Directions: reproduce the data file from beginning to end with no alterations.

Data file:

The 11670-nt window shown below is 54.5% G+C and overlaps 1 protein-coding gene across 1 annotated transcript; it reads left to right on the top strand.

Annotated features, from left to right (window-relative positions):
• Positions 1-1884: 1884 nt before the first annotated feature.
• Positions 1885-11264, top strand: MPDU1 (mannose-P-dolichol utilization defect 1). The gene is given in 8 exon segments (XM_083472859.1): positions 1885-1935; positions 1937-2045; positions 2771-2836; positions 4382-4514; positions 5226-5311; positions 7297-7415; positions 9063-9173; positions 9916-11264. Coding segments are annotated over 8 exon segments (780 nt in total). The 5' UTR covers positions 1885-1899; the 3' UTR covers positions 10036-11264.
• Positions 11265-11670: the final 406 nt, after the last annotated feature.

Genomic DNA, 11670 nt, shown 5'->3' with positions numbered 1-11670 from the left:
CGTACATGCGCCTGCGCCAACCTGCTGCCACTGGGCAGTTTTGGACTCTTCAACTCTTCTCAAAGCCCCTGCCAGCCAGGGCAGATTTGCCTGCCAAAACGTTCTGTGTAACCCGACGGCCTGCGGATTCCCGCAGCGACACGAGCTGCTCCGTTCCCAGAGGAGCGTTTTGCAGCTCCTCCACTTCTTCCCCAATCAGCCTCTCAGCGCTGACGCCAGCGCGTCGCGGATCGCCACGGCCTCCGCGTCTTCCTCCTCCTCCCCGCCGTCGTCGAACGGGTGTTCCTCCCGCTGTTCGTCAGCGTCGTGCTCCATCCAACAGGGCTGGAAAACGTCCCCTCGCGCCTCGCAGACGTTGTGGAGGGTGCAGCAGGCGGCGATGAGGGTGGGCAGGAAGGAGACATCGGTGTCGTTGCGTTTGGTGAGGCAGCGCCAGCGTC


The 11670-nt window shown below is 54.5% G+C and overlaps 1 protein-coding gene across 1 annotated transcript; it reads left to right on the top strand.

Annotated features, from left to right (window-relative positions):
• Positions 1-1884: 1884 nt before the first annotated feature.
• Positions 1885-11264, top strand: MPDU1 (mannose-P-dolichol utilization defect 1). The gene is given in 8 exon segments (XM_083472859.1): positions 1885-1935; positions 1937-2045; positions 2771-2836; positions 4382-4514; positions 5226-5311; positions 7297-7415; positions 9063-9173; positions 9916-11264. Coding segments are annotated over 8 exon segments (780 nt in total). The 5' UTR covers positions 1885-1899; the 3' UTR covers positions 10036-11264.
• Positions 11265-11670: the final 406 nt, after the last annotated feature.

Genomic DNA, 11670 nt, shown 5'->3' with positions numbered 1-11670 from the left:
CGTACATGCGCCTGCGCCAACCTGCTGCCACTGGGCAGTTTTGGACTCTTCAACTCTTCTCAAAGCCCCTGCCAGCCAGGGCAGATTTGCCTGCCAAAACGTTCTGTGTAACCCGACGGCCTGCGGATTCCCGCAGCGACACGAGCTGCTCCGTTCCCAGAGGAGCGTTTTGCAGCTCCTCCACTTCTTCCCCAATCAGCCTCTCAGCGCTGACGCCAGCGCGTCGCGGATCGCCACGGCCTCCGCGTCTTCCTCCTCCTCCCCGCCGTCGTCGAACGGGTGTTCCTCCCGCTGTTCGTCAGCGTCGTGCTCCATCCAACAGGGCTGGAAAACGTCCCCTCGCGCCTCGCAGACGTTGTGGAGGGTGCAGCAGGCGGCGATGAGGGTGGGCAGGAAGGAGACATCGGTGTCGTTGCGTTTGGTGAGGCAGCGCCAGCGTC